Did you know I moved out of the house when I was 18 just to get away from you?
I didn’t even tell you I was leaving.
You know I still visited and called you but lord knows I never wanted to live with you again. I had about all I could take in those 18 years.
Did you know you being an alcoholic mother did catch up with you eventually?
When I was pregnant with my first son (I was almost 23) you started to show signs of liver cirrhosis. You got pretty sick. Your liver was barely functioning and the toxins would go to your brain.
At times you didn’t even know who I was or anything about me really. It was sort of an alternate universe.
Did you know you had a time you were retaining so much water you looked more pregnant than I was?
Eventually, all the medications you were taking (a pharmacies worth) got you out of the fog and you were able to think more clearly again.
In fact, you were thinking SO clearly that you had one thing on your mind, your friend mister alcohol. You’d been chums for years. I knew you could never forget him.
Whether it was the alcohol or the billion medications you were taking nine years ago you accidentally overdosed. You didn’t even last 3 years after being diagnosed with liver cirrhosis.
We think sometime during an alcohol bender you forgot to take your medications which caused your brain toxins to return making you lose your memory. You forgot you’d already taken your medications at some point and kept taking them.
Did you know you passed away at 50 years old – 3 months before I became pregnant with your second grandson?
You could have lived so much longer if that burden (being an alcoholic mother) hadn’t been placed upon you. You could have babysat your grandchildren and we could have been closer.
I wish this disease never took hold of you and you hadn’t been an alcoholic mother.
Did you know you were so amazing when that demon wasn’t inside of you?
As a child, I swore I would never be like you (in terms of drinking). I know alcoholism can be hereditary but if it is in me that’s something else you squashed (thankfully).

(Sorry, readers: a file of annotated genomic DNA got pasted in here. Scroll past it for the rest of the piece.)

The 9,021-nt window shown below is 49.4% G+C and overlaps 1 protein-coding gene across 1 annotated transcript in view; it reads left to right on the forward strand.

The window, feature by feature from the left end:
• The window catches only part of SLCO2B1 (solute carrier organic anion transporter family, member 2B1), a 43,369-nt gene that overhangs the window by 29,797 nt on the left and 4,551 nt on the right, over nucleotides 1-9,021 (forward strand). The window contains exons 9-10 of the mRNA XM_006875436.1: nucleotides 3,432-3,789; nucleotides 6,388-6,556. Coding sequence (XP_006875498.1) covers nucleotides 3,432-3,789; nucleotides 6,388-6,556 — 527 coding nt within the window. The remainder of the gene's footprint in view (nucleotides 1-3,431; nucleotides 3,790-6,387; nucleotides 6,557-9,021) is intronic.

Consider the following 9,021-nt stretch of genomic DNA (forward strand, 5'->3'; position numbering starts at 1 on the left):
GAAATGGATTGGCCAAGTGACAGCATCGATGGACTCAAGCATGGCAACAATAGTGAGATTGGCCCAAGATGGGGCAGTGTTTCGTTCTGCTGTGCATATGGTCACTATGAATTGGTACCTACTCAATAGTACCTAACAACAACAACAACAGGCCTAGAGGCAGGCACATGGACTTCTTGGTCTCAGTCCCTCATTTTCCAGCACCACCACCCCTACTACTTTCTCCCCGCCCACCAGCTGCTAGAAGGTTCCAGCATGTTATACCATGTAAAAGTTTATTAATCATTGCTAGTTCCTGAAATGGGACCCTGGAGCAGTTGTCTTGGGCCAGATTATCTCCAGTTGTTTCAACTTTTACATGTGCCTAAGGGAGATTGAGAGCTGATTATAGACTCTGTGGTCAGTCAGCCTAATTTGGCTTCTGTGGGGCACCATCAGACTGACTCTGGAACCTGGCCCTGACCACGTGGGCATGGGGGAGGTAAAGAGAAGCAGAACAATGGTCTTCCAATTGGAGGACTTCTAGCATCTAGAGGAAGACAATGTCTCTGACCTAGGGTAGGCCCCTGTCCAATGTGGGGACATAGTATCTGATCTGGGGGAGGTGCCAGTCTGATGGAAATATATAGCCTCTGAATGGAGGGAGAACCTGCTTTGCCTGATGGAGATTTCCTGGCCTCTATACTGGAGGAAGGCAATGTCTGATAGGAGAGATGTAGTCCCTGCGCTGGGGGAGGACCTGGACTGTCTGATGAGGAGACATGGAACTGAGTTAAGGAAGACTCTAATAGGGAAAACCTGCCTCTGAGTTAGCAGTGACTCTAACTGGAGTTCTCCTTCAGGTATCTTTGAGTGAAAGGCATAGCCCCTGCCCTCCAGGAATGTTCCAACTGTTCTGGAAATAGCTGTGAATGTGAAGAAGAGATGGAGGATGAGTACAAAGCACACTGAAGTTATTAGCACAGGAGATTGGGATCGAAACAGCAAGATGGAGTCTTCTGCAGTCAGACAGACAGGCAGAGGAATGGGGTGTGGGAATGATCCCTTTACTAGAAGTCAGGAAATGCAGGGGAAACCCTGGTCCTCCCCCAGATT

Your actions cause me to do the exact opposite of yours. I could have easily been lead down the same road as you. When I was a teenager you would offer me drinks and such (What were you thinking!?) but I refused. I had seen its damage and wanted to stay clear. These days I know to watch my drinking and my husband hates alcohol (maybe one of the subconscious reasons I chose him).
Did you know despite everything I do miss you?
I miss your spunk. Your good side. Your amazing smile.
You used to say you’d haunt me when you passed, playing tricks on me. I could so see you doing that. Maybe you are and maybe you aren’t but wherever you are I hope you have been released from the evil hold of alcohol and are just free.
–Love you, mom
P.S. The quote at the beginning of this letter reminds me of you. You are one of several reasons I chose that quote for the poster. The great quote poster was made by a wonderful woman named Susan of the blog Finding Our Way Now. She has a wonderful way of looking at life. I think you would have liked her.
Have you ever know someone who has dealt with an alcohol problem?
Krystle Cook – the creator of Home Jobs by MOM – put her psychology degree on a shelf and dived into a pile of diapers and dishes instead. She is a wife and mother to two rambunctious boys, sweating it out in her Texas hometown. She loves cooking, DIY home projects, and family fun activities.